HBO is set to air bombshell Michael Jackson documentary Leaving Neverland across two nights on March 3 and 4, but the pop star’s estate isn’t going to let that happen without a fight. The documentary, which comes from filmmaker Dan Reed, centers on allegations from two men who claim that Jackson abused them as children, and Jackson’s estate has already denounced the film as a “public lynching.” Now, it’s time for the Jackson estate to try and take this issue to the courts, but since the law doesn’t protect dead people from defamation, it’s taking an odd approach to defending his name.
According to Billboard, the estate has dredged up a contract between HBO and Jackson from 1992 over the rights to air one of Jackson’s concerts after the release of Dangerous because it contains a provision about HBO not making any “disparaging remarks concerning Performer or any of his representatives, agents, or business practices” that may “lower in esteem the reputation or public image of Performer.” In other words, the estate has filed a lawsuit against HBO for breaching this contract from 27 years ago in which it indicated that it would not say anything negative about Jackson. The lawsuit also mentions that “there are still those out to profit from [Jackson’s] enormous worldwide success and take advantage of his eccentricities,” which is pretty rich coming from Michael Jackson’s estate.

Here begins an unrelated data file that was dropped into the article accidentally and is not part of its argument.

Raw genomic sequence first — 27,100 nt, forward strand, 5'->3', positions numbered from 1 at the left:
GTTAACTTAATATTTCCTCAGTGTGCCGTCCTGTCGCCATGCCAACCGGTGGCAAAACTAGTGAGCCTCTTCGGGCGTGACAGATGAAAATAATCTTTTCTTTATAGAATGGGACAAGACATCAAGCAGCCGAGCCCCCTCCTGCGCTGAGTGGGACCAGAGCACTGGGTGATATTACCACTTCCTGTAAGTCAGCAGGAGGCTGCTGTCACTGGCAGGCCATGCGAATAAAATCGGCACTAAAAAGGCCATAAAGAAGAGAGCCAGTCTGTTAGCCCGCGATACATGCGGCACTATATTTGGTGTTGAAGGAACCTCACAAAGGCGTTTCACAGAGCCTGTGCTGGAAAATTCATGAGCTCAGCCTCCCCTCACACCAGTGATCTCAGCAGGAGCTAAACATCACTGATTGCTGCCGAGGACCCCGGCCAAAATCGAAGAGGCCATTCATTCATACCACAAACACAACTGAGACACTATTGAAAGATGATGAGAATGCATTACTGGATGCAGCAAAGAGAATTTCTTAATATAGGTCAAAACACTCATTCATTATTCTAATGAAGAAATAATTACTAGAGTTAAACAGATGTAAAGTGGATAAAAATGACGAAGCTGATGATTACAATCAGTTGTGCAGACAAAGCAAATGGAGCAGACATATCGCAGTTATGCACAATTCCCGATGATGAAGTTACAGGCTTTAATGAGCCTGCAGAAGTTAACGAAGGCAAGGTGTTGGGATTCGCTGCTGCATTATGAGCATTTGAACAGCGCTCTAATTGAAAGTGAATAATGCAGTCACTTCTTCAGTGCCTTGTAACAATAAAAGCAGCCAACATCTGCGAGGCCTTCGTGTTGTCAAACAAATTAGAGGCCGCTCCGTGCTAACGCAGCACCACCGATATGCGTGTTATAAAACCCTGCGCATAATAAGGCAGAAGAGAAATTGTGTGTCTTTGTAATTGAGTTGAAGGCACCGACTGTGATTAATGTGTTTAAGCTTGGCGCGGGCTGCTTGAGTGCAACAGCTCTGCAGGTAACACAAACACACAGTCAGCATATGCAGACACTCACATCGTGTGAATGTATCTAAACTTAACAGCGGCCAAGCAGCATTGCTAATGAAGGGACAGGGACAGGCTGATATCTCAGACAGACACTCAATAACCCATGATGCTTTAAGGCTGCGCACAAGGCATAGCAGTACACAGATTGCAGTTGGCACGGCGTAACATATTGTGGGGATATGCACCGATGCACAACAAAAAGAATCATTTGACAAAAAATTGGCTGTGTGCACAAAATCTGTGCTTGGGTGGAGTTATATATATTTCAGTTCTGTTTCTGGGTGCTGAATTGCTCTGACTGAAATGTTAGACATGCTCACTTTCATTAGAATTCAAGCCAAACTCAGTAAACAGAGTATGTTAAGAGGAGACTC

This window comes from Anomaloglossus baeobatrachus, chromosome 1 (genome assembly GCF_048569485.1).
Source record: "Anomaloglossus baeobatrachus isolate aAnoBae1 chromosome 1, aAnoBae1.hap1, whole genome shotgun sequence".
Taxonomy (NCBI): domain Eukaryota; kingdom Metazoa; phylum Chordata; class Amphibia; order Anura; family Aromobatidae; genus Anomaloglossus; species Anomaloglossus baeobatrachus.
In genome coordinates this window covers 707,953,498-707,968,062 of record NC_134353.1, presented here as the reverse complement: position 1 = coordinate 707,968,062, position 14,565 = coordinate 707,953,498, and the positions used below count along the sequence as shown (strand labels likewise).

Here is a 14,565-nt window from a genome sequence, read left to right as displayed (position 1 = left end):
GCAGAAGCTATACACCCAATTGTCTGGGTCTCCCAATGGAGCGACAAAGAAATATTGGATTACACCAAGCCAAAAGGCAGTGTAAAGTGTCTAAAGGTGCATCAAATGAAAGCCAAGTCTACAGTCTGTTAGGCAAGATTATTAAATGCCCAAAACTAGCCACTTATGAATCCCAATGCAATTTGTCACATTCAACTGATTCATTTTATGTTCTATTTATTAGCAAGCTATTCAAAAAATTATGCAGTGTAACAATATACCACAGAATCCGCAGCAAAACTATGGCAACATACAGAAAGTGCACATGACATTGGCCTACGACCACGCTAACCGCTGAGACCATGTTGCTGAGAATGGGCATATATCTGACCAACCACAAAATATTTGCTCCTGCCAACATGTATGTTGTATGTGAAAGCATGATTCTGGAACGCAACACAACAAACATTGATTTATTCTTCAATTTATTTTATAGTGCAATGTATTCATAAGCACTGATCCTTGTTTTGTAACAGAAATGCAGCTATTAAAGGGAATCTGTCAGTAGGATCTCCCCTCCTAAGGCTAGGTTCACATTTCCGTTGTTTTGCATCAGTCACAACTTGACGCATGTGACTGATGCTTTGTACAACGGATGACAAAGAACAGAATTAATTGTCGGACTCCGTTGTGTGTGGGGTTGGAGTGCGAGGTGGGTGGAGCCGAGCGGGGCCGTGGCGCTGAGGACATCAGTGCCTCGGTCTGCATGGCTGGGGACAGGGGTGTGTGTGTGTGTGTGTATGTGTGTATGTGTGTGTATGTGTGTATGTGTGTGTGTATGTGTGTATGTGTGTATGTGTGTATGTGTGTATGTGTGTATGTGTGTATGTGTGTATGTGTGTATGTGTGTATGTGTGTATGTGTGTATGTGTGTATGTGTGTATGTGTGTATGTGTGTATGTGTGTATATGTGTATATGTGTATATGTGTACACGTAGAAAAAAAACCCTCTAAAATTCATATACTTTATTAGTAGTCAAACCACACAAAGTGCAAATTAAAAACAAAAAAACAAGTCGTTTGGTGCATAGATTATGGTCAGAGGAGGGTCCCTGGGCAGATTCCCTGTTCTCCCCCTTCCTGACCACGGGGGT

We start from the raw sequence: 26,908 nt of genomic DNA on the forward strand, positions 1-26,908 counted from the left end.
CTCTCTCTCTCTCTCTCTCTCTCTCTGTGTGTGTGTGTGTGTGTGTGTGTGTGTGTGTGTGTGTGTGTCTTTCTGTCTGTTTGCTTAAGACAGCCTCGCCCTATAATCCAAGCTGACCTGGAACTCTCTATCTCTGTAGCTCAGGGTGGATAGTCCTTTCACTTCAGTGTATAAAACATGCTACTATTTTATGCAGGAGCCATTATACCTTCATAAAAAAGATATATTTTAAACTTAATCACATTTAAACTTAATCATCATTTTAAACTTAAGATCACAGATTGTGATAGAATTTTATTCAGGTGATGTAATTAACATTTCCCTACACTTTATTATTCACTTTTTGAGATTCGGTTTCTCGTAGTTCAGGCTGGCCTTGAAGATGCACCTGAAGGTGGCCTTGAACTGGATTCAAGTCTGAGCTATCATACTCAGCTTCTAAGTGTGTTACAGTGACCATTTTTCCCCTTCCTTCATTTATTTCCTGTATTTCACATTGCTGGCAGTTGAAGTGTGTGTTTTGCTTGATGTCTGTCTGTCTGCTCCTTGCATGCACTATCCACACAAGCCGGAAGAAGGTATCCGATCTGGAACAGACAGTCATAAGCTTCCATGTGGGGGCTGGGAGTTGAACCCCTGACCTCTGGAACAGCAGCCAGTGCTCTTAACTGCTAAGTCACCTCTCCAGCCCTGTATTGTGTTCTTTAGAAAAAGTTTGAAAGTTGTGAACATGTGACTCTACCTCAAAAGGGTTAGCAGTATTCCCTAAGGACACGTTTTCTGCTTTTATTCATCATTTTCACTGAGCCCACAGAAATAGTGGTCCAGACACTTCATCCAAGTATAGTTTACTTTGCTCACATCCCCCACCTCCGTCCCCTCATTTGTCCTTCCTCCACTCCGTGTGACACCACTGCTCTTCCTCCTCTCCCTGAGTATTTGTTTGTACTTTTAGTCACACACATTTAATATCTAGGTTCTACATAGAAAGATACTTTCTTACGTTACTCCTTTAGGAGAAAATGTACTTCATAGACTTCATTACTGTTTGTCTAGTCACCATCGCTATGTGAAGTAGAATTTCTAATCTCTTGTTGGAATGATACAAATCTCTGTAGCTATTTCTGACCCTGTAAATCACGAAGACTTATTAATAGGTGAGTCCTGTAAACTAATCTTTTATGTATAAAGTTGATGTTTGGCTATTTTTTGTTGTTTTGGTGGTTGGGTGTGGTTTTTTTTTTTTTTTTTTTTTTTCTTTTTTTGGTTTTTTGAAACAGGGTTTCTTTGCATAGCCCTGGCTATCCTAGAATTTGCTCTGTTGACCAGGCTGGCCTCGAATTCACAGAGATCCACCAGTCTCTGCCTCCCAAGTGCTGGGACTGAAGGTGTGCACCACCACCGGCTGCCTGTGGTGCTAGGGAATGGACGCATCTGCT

HBO has responded to the suit by essentially saying that it’s sticking to its guns, noting that it will still air Leaving Neverland as planned in March so everyone will have “the opportunity to assess the film and the claims in it for themselves.”